‘You have four certain and open enemies: the heretics and schismatics, the rebels and adherents of the duke of Northumberland, the king of France and Scotland, and the Lady Elizabeth.’ the Imperial ambassador Renard to Queen Mary, 1553
The sad life of England’s first female ruler is rendered even more tragic in comparison with her half-sister and successor’s reign. Poor Mary Tudor, destined – like her half-brother and predecessor – to languish between those two giants of English history, Henry VIII and Elizabeth I. Yet there is much to warrant even a brief examination of her life and reign. Though her hated half-sister would outshine her in virtually every sphere – physical, political, intellectual, artistic – Mary also had a formidable impact upon English history. Throughout the first thirty-seven years of her life, she was tossed about by the whims of her father and, later and perhaps more galling, her Protestant brother and his council. It was perhaps inevitable that when she first tasted real power, the experience would be both intoxicating and unfortunate.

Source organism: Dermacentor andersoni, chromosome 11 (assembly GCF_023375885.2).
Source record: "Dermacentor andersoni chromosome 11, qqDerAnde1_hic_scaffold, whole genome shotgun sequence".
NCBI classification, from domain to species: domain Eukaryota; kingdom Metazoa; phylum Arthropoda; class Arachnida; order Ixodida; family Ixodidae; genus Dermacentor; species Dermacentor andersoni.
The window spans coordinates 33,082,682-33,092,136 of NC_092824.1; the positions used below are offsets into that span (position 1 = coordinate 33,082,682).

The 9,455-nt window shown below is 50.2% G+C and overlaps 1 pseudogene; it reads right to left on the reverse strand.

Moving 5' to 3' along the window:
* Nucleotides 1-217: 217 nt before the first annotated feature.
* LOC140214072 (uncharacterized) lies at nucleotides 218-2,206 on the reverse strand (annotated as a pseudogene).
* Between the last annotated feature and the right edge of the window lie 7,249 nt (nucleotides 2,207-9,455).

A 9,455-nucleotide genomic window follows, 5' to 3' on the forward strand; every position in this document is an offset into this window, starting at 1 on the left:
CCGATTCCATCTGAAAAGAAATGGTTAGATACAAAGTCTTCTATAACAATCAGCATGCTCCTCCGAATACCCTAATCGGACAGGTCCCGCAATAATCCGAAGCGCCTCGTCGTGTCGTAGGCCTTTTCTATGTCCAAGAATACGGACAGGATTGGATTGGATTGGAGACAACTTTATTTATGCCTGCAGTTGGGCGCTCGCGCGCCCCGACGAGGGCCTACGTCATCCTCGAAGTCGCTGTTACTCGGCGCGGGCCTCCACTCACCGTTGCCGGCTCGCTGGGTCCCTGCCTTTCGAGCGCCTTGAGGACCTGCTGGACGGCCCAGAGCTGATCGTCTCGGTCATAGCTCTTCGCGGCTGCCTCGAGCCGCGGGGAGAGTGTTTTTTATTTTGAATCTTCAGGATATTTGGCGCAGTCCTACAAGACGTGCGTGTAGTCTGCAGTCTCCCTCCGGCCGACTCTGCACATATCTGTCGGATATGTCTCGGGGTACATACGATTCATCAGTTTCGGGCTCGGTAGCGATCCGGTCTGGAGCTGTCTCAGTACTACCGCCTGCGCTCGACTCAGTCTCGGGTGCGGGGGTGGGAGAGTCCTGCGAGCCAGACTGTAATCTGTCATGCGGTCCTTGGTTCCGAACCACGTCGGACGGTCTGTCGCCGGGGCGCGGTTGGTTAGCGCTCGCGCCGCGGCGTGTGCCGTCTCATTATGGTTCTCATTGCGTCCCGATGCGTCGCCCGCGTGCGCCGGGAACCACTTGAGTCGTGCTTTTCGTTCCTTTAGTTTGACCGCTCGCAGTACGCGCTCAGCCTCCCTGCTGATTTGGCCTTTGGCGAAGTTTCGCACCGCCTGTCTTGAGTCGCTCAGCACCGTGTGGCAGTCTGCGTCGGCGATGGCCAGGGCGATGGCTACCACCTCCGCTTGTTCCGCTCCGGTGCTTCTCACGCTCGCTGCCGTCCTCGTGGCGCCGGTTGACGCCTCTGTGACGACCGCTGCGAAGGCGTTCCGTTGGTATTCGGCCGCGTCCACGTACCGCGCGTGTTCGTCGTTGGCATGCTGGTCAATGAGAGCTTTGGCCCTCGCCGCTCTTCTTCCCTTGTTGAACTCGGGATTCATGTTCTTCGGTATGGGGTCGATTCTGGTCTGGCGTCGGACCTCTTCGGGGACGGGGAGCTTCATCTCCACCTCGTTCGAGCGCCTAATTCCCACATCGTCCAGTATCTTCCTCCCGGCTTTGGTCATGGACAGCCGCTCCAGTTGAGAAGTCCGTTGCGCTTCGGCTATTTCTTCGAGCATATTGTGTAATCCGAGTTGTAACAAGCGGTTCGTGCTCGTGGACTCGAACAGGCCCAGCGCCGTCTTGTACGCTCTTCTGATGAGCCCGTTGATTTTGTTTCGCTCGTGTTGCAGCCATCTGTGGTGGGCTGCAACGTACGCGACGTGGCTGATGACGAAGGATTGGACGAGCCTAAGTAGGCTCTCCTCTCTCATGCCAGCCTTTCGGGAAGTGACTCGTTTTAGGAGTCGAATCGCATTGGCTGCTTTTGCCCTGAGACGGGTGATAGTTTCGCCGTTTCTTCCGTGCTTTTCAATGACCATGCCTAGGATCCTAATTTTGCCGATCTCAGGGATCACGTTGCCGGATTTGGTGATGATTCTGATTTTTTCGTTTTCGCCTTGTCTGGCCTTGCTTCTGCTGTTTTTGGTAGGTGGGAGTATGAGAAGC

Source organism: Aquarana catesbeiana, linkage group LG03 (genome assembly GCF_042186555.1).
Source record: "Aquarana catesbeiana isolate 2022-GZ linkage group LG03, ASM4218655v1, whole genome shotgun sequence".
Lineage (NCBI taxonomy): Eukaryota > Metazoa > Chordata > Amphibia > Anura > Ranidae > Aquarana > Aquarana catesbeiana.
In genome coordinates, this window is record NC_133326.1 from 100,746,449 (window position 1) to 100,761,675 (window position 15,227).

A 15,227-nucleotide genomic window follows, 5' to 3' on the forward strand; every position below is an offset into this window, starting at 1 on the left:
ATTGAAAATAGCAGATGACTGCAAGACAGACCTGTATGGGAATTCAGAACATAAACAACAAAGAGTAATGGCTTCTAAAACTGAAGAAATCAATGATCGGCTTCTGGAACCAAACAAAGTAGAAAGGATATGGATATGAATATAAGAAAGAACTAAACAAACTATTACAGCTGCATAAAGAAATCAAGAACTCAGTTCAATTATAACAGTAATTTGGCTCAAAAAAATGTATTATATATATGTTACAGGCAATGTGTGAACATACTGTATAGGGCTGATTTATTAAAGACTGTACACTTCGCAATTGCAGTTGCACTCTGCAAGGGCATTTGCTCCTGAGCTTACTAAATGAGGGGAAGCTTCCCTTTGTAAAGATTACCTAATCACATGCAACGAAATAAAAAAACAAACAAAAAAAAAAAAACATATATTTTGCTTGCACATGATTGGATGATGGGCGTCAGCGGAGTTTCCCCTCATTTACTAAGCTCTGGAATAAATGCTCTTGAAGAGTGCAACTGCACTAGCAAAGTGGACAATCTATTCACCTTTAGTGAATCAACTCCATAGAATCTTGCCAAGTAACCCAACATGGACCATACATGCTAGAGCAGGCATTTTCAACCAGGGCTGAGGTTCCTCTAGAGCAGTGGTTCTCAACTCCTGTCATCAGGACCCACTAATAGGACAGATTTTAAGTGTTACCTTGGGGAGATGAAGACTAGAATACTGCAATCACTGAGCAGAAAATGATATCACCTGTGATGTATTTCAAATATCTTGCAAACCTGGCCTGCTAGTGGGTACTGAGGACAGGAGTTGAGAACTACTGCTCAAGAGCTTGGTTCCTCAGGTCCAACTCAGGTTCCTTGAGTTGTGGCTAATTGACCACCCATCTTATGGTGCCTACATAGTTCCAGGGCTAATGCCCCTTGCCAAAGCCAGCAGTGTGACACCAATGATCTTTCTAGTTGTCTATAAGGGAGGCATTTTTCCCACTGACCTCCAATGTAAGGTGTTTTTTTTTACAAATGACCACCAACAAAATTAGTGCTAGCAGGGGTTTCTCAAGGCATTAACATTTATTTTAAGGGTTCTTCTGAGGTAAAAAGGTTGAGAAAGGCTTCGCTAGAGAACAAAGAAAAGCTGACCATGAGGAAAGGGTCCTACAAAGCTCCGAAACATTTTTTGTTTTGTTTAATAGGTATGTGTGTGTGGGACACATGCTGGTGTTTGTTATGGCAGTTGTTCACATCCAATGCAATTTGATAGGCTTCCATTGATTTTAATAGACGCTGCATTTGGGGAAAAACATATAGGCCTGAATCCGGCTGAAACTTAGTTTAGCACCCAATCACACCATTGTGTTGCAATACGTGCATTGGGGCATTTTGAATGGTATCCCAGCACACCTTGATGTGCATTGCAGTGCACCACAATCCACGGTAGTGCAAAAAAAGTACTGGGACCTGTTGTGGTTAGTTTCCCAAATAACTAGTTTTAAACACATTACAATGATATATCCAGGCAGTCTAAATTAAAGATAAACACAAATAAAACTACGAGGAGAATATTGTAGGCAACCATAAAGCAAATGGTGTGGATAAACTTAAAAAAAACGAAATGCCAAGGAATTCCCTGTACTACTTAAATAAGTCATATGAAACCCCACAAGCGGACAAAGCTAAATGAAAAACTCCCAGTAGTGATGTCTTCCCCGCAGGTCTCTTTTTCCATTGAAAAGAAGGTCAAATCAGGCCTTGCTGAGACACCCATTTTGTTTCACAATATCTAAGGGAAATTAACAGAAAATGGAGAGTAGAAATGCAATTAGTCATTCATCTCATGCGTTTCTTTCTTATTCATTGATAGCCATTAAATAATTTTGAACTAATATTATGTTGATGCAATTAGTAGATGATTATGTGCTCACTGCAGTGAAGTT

When Mary came to the throne, she was thirty-seven years old. She had never been married though, in her youth, several matches had been suggested and abandoned. Contrary to later beliefs, Henry VIII was pleased with her birth in 1516, proudly displaying the infant Mary to visiting ambassadors and noblemen. It was only years later, with Mary as his sole legitimate offspring, that Henry began his desperate search for a son. This search would forever brand him as a misogynist and cruel tyrant who discarded, divorced, and beheaded the women who did not bear him sons. But one must be fair to Henry and judge him by the standards of his time, which certainly his contemporaries did. He was only the second Tudor monarch and, as such, he understood the necessity of stabilizing the English throne. Indeed, his father had only won the crown in 1485, barely thirty years before Mary’s birth. And if Henry VII, born the unprepossessing earl of Richmond, could steal the crown then his son’s actions can be understood. Above all else, Henry VIII was determined the crown would remain in Tudor hands. Mary, like her half-sister Elizabeth, was always recognized as his daughter. But England had never had a woman ruler, one who ruled in her own right without a male consort or as regent for an infant son. The only possible precedent was Matilda, Henry I’s heir, and the precedent was not good – Matilda was expelled by the English barons and her cousin Stephen of Blois was made king. Though this had happened four centuries before, its lesson was still valid.